In many countries, people enjoy marijuana without legal repercussions, while some are still striving to have it legalized. There’s the medical promise on one spectrum and a whole plethora of adverse effects on the other.
Marijuana, also known as cannabis and weed, is truly a tricky drug.
Despite what many researchers say that are then debunked by other researchers, smoking marijuana has many immediate and long-term effects that are less than desirable.
Where Does Weed Come From?
Marijuana or weed comes from the cannabis plant, where all is parts–flowers, seeds, leaves, and stems–are often shredded and dried before they are used. Marijuana is often smoked, although it is also added into food, brewed into tea, or used as a vaporizer.
The chemical responsible for the mind-altering effects of marijuana is delta-9-tetrahydrocannabinol (THC). This chemical gets released into the bloodstream faster when it is smoked, providing many effects on the brain and other organs. Its effects is immediate, while there may also be long-term effects that depend on how much is taken, and for how long.
Effects of Smoking Marijuana
- Irritated lungs. Like tobacco, marijuana has tar and other carcinogens that can irritate the lungs and cause respiratory problems that can lead to complications in the long run.
- Phlegmy cough. Smoking week regularly can lead to phlegmy coughing.
- Bronchitis. Because your lungs and bronchial passages get irritated by smoking marijuana, you are also risk for developing bronchial infections.
- Increased heartbeat. An immediate effect of smoking marijuana can lead you to experience rapid heartbeat for up to three hours, which can be dangerous for people who have hear disease as this can lead to a heart attack.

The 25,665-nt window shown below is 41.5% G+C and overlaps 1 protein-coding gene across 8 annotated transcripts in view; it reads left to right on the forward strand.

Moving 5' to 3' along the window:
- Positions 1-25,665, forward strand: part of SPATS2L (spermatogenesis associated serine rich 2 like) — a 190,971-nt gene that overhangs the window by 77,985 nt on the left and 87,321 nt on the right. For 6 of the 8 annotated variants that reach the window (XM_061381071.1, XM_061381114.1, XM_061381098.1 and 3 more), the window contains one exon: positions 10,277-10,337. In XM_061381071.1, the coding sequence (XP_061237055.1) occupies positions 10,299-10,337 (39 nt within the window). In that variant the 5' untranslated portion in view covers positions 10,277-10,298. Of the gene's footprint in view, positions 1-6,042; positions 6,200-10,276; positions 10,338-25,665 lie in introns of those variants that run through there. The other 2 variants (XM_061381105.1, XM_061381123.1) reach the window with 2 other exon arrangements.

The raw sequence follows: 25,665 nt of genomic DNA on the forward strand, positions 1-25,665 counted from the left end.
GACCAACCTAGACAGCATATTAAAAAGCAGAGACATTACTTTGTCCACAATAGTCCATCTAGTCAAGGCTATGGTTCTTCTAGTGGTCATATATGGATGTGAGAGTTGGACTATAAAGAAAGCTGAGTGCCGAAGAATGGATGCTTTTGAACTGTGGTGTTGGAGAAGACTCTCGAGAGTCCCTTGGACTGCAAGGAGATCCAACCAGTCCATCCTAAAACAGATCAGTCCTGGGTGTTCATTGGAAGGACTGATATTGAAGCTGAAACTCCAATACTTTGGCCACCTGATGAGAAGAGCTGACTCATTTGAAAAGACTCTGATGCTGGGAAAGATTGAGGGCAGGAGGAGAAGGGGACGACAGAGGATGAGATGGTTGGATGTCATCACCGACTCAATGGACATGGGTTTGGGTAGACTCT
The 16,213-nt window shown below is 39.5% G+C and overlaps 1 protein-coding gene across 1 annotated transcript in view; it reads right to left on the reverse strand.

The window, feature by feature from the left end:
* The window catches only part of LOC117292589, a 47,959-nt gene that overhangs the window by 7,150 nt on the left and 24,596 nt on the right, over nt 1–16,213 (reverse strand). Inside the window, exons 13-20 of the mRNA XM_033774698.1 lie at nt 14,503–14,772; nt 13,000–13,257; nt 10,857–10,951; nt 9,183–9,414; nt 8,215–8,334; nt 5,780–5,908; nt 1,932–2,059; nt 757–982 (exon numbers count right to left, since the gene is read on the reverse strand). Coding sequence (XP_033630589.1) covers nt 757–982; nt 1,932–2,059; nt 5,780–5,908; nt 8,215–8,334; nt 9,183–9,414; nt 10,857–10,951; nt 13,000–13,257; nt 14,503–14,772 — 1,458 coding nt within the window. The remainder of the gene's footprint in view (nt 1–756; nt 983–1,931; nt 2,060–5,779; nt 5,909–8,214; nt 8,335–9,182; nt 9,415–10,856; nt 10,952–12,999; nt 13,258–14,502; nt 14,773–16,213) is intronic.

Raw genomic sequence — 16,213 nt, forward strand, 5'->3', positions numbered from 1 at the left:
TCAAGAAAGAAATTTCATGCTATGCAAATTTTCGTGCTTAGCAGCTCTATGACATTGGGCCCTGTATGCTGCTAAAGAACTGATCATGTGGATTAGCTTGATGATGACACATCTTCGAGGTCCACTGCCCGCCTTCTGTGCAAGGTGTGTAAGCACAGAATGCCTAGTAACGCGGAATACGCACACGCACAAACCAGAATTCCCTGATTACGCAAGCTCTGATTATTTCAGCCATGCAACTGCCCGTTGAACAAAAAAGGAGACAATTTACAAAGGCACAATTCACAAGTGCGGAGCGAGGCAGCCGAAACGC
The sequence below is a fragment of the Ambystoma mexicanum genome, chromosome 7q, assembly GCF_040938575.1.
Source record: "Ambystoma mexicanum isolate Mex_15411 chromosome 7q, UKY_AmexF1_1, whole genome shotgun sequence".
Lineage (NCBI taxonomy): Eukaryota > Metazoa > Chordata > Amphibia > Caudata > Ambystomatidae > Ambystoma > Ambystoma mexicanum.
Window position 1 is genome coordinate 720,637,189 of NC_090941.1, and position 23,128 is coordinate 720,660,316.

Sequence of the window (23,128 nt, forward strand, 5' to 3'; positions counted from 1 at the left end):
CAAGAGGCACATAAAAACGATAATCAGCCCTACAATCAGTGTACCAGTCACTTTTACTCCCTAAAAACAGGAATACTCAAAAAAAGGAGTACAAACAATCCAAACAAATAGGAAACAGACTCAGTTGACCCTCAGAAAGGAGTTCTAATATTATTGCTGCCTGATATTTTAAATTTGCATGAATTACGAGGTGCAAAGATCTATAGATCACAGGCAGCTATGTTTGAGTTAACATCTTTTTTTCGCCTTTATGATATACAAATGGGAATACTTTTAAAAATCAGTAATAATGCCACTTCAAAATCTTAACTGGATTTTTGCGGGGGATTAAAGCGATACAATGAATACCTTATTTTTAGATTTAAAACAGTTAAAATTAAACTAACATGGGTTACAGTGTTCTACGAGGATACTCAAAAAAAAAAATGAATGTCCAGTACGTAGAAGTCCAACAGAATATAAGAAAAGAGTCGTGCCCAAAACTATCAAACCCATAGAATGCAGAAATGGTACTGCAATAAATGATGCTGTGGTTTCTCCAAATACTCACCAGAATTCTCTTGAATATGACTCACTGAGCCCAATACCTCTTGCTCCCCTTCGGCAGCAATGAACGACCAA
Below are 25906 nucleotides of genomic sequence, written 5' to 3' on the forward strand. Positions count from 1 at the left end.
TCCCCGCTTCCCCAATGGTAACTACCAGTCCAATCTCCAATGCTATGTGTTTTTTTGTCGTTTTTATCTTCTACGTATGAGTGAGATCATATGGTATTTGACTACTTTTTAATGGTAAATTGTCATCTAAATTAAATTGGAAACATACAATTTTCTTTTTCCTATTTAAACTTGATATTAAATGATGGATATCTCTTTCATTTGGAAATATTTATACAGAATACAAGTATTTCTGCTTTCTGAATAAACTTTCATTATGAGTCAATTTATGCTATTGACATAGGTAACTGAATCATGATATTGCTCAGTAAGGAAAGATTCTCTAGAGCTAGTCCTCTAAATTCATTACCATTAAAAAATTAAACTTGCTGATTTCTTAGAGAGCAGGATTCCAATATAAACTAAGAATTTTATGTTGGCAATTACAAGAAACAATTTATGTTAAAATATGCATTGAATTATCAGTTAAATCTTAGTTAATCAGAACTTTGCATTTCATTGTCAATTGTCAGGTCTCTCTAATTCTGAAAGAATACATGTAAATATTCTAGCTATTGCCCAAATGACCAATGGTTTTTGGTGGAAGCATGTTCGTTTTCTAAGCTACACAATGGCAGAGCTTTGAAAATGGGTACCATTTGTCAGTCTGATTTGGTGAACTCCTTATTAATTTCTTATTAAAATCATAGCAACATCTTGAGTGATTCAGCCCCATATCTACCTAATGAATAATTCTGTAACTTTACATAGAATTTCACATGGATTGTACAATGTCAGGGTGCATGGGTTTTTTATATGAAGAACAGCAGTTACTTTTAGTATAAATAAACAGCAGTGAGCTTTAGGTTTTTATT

- Experiencing “high”. The release of dopamine in your brain due to marijuana can heighten your senses and even impair your judgment, causing you to get into risky and dangerous situations.
- Red eyes. The THC in marijuana causes the blood vessels in your eyes expand, causing you to have blood-shot eyes.
- Losing sensory perception. The THC in your brain can cause you to lose your balance, coordination, and reflexes, making it dangerous to drive and operate machinery, among many other activities.
- Anxiety. Coming down from the high can make you feel depressed, anxious, irritable, lose appetite, and have difficulty sleeping.
- Faulty memory. For young people who do not have fully developed brains, smoking marijuana can affect brain development and have a lasting impact on thinking and memory skills.
- Addiction and withdrawal. Because of the release of dopamine, the feel-good chemical, in the brain, the rewards system gets hooked on the drug and you develop an addiction. In time, your body will develop dependence and tolerance and you will also have withdrawal symptoms if you don’t get your regular cannabis fix.
- Burning mouth and throat. The chemicals in marijuana also causes you to feel a burning sensation in your mouth and throat.
- Increased appetite. Being in your “high” will make you feel an increase in your appetite.
- Weakened immune system. Smoking marijuana harms the normal functions of the immune system, making you more vulnerable to diseases.
Although there are people who smoke marijuana and don’t develop an addiction, the risk of dependence and addiction is real for some people who are vulnerable to stress, depression, mental illness, or genetic predisposition.
If you or your loved one suffers from marijuana addiction, talk to our rehab specialists today to know your treatment options. Call or text us: